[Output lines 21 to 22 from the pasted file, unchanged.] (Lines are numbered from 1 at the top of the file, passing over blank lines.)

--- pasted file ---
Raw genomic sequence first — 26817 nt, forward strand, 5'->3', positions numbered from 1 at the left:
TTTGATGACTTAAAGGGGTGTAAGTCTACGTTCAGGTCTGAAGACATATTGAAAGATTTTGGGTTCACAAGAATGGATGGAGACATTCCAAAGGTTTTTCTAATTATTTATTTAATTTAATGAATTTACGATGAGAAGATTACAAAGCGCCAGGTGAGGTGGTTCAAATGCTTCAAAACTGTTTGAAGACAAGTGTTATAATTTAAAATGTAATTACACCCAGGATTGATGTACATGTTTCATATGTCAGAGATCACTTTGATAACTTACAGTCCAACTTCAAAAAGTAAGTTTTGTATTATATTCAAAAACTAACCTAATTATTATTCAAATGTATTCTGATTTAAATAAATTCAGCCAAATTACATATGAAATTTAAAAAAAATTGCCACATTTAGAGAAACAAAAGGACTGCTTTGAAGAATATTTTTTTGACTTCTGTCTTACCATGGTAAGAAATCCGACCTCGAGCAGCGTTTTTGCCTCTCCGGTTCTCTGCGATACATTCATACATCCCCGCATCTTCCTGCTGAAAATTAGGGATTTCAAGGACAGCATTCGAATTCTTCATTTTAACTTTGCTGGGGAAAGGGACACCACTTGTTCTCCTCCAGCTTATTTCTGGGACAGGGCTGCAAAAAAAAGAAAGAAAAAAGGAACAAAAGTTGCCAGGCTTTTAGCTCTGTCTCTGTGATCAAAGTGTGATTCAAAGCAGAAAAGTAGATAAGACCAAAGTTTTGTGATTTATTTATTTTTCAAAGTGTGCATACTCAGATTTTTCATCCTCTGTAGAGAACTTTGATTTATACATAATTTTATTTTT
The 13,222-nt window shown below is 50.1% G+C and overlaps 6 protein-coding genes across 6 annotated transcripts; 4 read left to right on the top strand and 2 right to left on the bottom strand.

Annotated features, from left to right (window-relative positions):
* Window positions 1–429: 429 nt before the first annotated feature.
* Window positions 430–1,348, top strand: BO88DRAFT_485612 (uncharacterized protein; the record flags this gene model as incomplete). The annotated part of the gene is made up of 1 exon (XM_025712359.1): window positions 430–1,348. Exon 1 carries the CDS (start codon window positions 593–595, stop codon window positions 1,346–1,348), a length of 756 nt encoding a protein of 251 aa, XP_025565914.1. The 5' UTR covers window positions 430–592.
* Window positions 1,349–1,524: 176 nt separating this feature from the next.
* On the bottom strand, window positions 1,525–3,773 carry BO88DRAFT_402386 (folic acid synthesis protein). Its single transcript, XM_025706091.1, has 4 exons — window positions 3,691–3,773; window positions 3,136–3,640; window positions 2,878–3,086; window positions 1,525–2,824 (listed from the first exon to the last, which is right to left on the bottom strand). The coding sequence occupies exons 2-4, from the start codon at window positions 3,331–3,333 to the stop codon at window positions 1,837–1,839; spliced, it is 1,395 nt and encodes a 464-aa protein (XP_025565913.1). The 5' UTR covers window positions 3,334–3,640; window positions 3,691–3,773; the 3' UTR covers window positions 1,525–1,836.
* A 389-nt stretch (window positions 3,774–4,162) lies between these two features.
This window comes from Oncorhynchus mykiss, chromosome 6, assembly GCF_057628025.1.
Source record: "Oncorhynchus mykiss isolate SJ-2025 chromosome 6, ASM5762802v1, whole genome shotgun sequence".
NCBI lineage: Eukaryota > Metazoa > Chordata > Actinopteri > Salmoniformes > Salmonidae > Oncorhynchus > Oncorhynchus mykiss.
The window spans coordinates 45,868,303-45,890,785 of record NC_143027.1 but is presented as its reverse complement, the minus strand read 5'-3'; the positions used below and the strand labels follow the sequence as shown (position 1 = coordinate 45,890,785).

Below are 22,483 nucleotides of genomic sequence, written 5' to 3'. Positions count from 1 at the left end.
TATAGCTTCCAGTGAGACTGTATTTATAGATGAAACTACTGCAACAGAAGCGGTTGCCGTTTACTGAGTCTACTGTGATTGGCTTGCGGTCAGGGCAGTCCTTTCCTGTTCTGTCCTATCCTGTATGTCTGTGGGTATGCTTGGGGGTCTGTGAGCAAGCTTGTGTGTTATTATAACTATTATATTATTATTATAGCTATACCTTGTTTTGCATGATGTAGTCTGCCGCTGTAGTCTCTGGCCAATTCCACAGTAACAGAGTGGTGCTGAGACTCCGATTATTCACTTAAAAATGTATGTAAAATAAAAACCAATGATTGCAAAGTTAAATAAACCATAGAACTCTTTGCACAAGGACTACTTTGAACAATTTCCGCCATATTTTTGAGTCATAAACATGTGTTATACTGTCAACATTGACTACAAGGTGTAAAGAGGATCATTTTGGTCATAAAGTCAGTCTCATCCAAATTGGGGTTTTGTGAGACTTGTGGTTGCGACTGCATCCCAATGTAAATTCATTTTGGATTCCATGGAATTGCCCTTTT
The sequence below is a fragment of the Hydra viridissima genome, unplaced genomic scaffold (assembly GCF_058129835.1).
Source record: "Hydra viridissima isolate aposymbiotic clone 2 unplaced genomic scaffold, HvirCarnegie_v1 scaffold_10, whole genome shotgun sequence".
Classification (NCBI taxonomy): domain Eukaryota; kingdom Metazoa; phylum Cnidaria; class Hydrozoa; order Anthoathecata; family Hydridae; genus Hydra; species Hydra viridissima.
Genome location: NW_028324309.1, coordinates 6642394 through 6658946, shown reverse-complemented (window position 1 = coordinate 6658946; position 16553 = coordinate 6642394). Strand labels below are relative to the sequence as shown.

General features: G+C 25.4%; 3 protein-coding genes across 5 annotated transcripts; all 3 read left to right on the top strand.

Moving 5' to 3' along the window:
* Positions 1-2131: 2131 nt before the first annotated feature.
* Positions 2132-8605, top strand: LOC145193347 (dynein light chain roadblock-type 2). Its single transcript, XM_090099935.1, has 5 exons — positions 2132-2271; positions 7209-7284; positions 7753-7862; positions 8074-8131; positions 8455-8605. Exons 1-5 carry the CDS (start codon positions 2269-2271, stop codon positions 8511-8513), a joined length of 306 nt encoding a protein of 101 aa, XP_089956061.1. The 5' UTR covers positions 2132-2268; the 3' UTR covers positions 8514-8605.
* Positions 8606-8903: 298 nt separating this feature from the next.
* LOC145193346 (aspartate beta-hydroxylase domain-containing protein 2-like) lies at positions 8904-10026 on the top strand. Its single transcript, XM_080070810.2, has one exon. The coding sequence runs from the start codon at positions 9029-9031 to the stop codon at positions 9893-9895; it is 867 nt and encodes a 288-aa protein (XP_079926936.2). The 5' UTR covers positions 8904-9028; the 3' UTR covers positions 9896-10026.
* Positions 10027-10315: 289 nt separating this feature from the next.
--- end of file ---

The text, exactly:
Moving 5' to 3' along the window:
* Positions 1-2131: 2131 nt before the first annotated feature.